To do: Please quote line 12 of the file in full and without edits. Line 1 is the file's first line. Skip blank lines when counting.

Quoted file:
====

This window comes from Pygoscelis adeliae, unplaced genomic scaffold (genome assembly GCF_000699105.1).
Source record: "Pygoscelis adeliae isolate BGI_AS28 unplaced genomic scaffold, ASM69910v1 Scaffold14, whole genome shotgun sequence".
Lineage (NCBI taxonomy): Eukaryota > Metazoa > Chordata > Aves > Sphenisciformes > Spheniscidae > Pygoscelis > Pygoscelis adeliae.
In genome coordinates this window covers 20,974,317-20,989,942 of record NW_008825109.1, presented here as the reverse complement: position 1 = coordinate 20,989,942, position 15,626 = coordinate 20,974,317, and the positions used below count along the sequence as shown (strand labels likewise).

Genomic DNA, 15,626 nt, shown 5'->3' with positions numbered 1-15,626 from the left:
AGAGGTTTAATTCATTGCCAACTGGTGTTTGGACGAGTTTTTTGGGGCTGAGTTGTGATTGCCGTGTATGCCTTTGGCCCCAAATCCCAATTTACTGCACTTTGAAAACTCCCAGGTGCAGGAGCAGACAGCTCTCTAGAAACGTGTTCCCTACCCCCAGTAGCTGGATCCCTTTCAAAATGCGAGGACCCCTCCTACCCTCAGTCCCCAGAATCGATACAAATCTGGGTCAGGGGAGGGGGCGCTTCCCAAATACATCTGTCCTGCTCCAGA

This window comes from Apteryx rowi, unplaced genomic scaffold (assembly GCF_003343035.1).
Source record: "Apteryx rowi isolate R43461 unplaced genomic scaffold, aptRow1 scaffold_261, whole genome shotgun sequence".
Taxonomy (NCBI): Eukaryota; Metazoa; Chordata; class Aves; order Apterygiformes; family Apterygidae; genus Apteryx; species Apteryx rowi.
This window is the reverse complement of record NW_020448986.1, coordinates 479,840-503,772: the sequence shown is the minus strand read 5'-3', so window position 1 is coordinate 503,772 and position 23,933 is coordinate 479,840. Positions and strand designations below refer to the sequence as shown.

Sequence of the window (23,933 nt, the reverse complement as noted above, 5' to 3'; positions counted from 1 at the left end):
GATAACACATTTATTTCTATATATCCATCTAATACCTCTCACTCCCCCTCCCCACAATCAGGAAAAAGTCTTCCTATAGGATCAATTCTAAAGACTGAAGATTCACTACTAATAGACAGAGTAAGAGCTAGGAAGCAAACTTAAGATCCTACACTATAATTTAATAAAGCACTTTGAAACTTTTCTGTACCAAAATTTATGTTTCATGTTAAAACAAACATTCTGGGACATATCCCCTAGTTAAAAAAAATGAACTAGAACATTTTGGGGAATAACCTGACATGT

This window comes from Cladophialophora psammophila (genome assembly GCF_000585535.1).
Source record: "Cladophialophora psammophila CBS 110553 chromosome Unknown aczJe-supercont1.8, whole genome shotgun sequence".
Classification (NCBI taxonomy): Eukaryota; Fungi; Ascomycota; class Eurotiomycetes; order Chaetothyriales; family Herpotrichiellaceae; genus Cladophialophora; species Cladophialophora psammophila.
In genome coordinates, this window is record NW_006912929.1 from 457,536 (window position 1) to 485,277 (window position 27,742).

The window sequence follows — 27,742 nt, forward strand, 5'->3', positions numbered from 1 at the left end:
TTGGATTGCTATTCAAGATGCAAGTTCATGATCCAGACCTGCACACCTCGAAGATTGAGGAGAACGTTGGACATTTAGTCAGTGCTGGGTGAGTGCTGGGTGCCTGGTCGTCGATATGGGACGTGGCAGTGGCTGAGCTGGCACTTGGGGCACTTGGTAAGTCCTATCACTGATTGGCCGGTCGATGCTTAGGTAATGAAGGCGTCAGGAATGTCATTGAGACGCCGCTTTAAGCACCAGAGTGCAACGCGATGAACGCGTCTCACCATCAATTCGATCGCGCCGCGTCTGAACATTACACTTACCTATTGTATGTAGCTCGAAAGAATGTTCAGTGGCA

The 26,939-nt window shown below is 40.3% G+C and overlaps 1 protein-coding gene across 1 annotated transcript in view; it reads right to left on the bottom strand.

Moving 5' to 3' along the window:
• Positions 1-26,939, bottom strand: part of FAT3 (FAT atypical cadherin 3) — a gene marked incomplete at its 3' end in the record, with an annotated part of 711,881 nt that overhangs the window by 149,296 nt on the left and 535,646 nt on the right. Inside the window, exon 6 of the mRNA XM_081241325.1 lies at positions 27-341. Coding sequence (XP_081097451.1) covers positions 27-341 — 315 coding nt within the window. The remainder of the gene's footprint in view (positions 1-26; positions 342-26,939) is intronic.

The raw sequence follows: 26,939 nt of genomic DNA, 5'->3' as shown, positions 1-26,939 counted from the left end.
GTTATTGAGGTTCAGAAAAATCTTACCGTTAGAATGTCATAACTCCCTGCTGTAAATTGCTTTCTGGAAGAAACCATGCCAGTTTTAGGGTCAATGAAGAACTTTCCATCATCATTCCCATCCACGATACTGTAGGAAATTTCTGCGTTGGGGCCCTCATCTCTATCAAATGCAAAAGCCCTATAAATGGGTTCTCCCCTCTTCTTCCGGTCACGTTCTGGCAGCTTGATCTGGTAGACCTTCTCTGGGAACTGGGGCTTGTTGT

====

GATAACACATTTATTTCTATATATCCATCTAATACCTCTCACTCCCCCTCCCCACAATCAGGAAAAAGTCTTCCTATAGGATCAATTCTAAAGACTGAAGATTCACTACTAATAGACAGAGTAAGAGCTAGGAAGCAAACTTAAGATCCTACACTATAATTTAATAAAGCACTTTGAAACTTTTCTGTACCAAAATTTATGTTTCATGTTAAAACAAACATTCTGGGACATATCCCCTAGTTAAAAAAAATGAACTAGAACATTTTGGGGAATAACCTGACATGT